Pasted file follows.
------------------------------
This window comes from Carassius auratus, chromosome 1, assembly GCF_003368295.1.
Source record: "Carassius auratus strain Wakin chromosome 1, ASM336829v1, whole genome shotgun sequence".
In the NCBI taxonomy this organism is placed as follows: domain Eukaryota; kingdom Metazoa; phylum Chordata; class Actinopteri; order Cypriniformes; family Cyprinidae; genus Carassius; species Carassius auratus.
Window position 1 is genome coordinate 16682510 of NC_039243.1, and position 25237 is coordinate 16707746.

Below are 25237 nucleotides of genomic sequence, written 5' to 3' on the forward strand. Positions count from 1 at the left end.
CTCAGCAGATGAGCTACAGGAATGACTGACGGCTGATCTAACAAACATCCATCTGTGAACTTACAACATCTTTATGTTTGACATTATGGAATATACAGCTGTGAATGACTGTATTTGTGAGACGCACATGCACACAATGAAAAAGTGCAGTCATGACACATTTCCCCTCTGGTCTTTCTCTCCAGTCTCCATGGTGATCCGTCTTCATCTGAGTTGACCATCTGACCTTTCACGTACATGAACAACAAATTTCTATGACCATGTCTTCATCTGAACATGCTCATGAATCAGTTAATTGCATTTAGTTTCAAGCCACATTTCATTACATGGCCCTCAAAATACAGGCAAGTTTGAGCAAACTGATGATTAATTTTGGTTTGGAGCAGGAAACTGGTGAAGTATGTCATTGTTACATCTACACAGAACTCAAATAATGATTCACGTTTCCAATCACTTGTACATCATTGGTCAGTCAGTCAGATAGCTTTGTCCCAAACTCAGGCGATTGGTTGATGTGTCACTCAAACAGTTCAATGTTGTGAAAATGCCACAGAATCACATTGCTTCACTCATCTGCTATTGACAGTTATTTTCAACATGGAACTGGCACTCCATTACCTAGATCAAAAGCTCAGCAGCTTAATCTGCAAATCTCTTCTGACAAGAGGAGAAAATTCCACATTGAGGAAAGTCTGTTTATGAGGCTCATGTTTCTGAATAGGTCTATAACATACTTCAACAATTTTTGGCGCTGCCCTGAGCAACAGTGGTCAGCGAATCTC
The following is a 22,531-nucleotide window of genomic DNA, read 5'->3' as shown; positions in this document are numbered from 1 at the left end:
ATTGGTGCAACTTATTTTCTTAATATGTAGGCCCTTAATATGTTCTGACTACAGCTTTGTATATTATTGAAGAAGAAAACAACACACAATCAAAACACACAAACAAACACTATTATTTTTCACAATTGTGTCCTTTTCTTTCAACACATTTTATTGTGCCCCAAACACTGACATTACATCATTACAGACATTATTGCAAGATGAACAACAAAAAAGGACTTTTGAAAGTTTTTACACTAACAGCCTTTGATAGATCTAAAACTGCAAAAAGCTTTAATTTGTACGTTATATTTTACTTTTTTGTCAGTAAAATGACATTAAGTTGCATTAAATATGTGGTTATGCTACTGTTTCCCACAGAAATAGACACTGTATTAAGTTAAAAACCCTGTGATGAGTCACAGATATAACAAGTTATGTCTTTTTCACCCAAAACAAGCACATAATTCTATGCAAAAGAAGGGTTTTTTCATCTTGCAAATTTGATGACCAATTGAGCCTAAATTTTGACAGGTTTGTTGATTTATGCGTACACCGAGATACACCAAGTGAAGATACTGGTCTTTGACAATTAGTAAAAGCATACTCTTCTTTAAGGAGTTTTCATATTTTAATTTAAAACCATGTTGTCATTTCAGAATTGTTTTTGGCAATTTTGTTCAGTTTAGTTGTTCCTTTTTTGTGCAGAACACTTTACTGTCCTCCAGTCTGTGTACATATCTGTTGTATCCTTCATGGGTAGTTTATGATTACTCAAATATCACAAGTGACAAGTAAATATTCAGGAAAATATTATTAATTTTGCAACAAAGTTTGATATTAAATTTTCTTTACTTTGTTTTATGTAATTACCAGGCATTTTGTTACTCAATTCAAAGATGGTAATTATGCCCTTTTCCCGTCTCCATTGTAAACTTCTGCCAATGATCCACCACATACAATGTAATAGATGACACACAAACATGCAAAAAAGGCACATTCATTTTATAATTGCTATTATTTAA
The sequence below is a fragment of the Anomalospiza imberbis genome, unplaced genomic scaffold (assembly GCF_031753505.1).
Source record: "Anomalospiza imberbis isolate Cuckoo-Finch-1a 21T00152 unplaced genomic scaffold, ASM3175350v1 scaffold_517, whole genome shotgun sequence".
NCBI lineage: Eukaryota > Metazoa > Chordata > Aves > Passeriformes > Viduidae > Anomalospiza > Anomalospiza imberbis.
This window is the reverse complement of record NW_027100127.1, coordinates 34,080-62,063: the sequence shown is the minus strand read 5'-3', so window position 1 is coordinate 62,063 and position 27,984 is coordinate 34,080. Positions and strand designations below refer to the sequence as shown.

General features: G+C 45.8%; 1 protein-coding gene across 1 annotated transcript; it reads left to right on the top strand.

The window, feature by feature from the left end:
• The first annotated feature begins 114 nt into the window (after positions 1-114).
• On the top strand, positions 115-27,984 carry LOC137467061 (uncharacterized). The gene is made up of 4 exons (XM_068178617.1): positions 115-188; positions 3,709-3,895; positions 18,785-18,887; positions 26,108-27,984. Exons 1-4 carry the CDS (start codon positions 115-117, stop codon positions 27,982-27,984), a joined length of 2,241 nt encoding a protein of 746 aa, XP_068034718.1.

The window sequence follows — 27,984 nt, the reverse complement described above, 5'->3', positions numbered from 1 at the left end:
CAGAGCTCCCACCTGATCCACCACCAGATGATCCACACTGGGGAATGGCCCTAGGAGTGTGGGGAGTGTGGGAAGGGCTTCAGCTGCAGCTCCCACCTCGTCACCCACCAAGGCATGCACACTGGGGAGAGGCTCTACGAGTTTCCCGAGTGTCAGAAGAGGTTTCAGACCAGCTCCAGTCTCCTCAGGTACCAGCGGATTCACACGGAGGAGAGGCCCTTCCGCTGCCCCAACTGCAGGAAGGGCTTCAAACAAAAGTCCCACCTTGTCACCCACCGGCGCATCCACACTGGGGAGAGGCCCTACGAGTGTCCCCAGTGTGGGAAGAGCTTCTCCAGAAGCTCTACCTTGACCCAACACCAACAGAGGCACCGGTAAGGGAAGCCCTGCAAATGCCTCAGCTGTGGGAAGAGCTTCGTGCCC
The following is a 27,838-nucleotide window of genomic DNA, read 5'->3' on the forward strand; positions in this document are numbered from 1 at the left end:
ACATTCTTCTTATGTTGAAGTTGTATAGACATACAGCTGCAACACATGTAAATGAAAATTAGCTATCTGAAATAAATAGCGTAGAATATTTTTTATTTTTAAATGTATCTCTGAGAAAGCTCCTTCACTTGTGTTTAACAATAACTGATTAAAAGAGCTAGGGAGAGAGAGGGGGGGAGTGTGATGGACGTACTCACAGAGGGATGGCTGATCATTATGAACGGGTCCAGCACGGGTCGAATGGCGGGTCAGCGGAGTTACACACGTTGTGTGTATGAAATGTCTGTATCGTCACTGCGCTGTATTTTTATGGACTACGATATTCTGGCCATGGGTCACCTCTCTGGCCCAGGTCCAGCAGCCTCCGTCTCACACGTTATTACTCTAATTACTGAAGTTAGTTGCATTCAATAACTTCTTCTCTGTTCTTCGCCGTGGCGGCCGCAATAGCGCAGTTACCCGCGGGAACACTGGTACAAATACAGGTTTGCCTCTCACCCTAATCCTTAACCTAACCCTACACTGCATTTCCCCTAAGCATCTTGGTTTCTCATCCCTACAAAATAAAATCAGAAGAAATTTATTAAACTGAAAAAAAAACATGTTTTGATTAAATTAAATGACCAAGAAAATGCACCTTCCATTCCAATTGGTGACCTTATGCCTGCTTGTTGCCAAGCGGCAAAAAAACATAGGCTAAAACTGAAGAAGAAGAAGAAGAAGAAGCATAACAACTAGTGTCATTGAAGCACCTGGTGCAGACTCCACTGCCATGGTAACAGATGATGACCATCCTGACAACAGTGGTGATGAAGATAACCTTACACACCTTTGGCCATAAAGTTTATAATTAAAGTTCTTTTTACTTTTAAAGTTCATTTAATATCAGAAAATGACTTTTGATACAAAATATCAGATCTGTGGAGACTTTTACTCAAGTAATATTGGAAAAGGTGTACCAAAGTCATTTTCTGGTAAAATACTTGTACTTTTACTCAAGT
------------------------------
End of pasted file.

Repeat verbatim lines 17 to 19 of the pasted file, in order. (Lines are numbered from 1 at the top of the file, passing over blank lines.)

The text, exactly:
The window sequence follows — 27,984 nt, the reverse complement described above, 5'->3', positions numbered from 1 at the left end:
CAGAGCTCCCACCTGATCCACCACCAGATGATCCACACTGGGGAATGGCCCTAGGAGTGTGGGGAGTGTGGGAAGGGCTTCAGCTGCAGCTCCCACCTCGTCACCCACCAAGGCATGCACACTGGGGAGAGGCTCTACGAGTTTCCCGAGTGTCAGAAGAGGTTTCAGACCAGCTCCAGTCTCCTCAGGTACCAGCGGATTCACACGGAGGAGAGGCCCTTCCGCTGCCCCAACTGCAGGAAGGGCTTCAAACAAAAGTCCCACCTTGTCACCCACCGGCGCATCCACACTGGGGAGAGGCCCTACGAGTGTCCCCAGTGTGGGAAGAGCTTCTCCAGAAGCTCTACCTTGACCCAACACCAACAGAGGCACCGGTAAGGGAAGCCCTGCAAATGCCTCAGCTGTGGGAAGAGCTTCGTGCCC
The following is a 27,838-nucleotide window of genomic DNA, read 5'->3' on the forward strand; positions in this document are numbered from 1 at the left end: